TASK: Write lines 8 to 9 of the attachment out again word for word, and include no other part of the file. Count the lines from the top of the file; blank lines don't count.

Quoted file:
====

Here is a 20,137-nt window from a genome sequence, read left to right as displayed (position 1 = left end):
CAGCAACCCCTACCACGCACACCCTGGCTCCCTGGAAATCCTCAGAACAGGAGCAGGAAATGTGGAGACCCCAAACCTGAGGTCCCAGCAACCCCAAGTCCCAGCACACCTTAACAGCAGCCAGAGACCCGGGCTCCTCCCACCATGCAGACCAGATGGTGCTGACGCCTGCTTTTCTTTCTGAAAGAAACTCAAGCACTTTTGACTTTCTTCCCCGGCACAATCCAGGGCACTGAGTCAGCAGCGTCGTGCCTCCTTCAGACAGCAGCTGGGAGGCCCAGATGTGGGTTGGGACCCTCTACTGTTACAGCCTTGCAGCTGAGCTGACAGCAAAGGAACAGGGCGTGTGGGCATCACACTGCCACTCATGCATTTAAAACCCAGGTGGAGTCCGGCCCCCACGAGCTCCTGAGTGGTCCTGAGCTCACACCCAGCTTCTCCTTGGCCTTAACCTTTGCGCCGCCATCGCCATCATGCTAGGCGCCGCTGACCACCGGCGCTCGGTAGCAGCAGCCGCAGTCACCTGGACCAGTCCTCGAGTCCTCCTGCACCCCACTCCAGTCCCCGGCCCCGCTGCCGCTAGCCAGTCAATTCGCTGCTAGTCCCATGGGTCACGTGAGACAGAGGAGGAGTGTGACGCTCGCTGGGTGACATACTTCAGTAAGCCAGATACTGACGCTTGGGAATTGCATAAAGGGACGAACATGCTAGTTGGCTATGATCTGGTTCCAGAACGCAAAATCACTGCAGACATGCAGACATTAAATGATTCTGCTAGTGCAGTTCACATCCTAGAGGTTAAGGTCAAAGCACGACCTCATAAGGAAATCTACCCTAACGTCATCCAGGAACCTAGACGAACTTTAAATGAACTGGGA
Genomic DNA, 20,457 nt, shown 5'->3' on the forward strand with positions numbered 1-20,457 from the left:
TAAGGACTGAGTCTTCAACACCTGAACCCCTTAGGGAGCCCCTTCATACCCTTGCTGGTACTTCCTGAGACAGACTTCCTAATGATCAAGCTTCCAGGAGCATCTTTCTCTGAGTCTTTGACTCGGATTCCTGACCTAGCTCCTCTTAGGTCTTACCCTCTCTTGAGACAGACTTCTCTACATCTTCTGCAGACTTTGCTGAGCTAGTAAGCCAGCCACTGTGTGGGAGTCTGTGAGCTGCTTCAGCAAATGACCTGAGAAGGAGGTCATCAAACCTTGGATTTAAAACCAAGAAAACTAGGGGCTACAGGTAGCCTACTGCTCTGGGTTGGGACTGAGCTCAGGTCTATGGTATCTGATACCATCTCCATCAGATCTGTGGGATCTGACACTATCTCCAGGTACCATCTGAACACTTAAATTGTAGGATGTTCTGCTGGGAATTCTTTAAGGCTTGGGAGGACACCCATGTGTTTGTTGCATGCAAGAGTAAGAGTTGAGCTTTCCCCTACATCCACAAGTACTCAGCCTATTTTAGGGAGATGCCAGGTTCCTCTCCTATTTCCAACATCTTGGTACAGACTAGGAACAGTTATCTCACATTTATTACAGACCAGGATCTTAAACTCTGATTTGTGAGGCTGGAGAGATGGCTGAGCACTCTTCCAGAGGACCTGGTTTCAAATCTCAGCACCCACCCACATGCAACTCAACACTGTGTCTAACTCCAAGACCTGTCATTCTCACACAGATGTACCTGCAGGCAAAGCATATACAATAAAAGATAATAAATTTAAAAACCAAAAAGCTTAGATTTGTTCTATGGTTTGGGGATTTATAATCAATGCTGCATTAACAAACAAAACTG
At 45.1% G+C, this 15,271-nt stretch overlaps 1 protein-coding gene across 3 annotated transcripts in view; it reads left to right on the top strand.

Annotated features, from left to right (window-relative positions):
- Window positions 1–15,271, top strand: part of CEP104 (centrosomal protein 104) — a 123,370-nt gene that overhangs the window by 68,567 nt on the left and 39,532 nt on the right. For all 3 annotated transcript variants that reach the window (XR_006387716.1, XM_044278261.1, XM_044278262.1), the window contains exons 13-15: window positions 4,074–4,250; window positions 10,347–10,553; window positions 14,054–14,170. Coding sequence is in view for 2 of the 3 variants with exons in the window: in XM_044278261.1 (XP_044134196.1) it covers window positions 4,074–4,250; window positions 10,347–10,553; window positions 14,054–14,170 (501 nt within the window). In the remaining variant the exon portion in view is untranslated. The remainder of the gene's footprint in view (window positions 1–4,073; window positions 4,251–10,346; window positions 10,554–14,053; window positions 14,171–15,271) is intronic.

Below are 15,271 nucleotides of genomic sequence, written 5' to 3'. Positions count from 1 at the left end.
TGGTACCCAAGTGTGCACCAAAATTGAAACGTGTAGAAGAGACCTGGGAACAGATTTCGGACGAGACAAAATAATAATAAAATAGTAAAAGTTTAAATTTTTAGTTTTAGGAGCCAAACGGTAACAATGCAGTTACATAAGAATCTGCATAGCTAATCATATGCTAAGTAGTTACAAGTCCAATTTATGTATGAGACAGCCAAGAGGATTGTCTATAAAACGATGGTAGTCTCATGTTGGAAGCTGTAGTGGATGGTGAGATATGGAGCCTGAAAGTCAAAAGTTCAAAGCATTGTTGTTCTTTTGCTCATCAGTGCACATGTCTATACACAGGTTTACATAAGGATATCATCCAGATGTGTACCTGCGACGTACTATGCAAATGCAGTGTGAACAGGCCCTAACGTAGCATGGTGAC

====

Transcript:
Below are 15,271 nucleotides of genomic sequence, written 5' to 3'. Positions count from 1 at the left end.
TGGTACCCAAGTGTGCACCAAAATTGAAACGTGTAGAAGAGACCTGGGAACAGATTTCGGACGAGACAAAATAATAATAAAATAGTAAAAGTTTAAATTTTTAGTTTTAGGAGCCAAACGGTAACAATGCAGTTACATAAGAATCTGCATAGCTAATCATATGCTAAGTAGTTACAAGTCCAATTTATGTATGAGACAGCCAAGAGGATTGTCTATAAAACGATGGTAGTCTCATGTTGGAAGCTGTAGTGGATGGTGAGATATGGAGCCTGAAAGTCAAAAGTTCAAAGCATTGTTGTTCTTTTGCTCATCAGTGCACATGTCTATACACAGGTTTACATAAGGATATCATCCAGATGTGTACCTGCGACGTACTATGCAAATGCAGTGTGAACAGGCCCTAACGTAGCATGGTGAC